Join UNHCR Canada on various virtual missions throughout the year as we learn about our operations in Syria, Yemen, Venezuela and more.
On March 25 2021, we hosted #UNHCROnMission: Syria
Syria remains the largest refugee crisis in the world. With over 6.6 million refugees having fled the country and an estimated six million remaining displaced in Syria, the last 10 years have devastated the lives of far too many children, women and men. But there has been hope. UNHCR and our partners have worked tirelessly to provide shelter, safety, and nourishment for those who have been impacted. More than half a million Syrian refugees have settled in Jordan alone.
Frequently Asked Questions from #UNHCROnMission: Syria
There were so many great questions during our webinar on March 25, 2021. Here are the answers to some frequently asked questions.
Does UNHCR have a program to empower the Syrian refugees?
UNHCR promotes economic inclusion and livelihoods for refugees. We advocate for their right to work and support them in becoming more resilient and achieve self-reliance. Learn more on our website.
How can you send money to help?
To donate to help Syrian refugees, please visit our website.
Does UNHCR have any capacity for assisting refugees with their psychological problems?
UNHCR does offer psycho-social support. UNHCR’s Mental Health and Psychosocial Support programs builds the capacity of local health staff and communities and supports the management of mental, neurological and substance use conditions in health facilities.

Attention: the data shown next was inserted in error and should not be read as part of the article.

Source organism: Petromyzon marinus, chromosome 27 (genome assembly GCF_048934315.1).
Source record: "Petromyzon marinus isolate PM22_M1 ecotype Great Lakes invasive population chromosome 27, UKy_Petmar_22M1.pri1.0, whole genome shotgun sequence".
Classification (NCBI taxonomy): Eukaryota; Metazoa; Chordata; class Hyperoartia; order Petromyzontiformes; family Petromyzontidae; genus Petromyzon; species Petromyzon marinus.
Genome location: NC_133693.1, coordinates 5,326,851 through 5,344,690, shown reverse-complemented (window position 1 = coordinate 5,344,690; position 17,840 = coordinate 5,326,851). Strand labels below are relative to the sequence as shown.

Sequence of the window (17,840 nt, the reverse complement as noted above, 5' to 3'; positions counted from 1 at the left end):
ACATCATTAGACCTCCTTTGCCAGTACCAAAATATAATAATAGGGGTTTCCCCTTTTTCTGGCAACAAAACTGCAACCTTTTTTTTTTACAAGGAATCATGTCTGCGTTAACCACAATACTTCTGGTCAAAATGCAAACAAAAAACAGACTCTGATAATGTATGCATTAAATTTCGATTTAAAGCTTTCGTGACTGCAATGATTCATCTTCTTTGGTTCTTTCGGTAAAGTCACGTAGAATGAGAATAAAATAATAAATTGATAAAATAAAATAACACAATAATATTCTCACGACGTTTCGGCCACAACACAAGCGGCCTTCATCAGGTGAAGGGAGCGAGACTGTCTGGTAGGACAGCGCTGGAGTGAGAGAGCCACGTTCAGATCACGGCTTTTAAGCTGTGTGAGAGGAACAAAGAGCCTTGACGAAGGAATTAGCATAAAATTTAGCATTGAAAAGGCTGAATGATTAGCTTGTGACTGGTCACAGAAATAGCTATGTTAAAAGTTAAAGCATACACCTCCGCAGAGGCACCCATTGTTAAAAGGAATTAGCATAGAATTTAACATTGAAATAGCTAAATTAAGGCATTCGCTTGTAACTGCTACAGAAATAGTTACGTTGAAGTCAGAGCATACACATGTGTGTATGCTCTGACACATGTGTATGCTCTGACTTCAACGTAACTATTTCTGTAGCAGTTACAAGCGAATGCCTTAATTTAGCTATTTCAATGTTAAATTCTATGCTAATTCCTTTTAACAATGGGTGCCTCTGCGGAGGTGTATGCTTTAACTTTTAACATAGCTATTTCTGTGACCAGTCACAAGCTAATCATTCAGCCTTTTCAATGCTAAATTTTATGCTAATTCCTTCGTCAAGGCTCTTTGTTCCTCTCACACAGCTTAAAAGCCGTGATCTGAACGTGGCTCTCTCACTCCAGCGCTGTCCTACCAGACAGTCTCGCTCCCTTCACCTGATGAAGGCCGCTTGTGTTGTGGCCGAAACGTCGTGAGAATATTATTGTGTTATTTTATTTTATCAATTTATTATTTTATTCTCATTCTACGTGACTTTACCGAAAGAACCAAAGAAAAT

How underfunded is UNHCR in comparison to what needs to be done?
UNHCR has warned that millions of displaced people in need of protection and assistance, and their host communities, are feeling the pinch of massive underfunding, as the COVID-19 crisis continues to increase humanitarian needs globally.
The agency has so far received just 49 per cent (US$4.5 billion) of the $9.1 billion required for its global operations this year (as of September 2020).
To Aya: Do you imagine ever returning home (to Syria) some day?
Aya’s answer: There is no doubt that I still miss Syria and it will be a hard decision to make to return home some day because as I said during the crisis “home is not the same home anymore”. Life basics have changed from water, food and healthcare to being safe! I will never forget my home Syria, the place that I came from, but starting everything from scratch again by going back to Syria will not be fair. I really miss watching the sunset in our summer house, walking in our fields of pistachio trees, enjoying cooking and family gathering during occasions and all the other family members resettled in Egypt, Turkey and Sudan. Briefly, the nice picture is broken. Finally, I will say that I and my family are fortunate to live in a welcoming country that we call home now, a place that you do not feel yourself strange in. and I reached the conviction that “the home is not just a place we live in. Rather, it is more about the people we are surrounded by.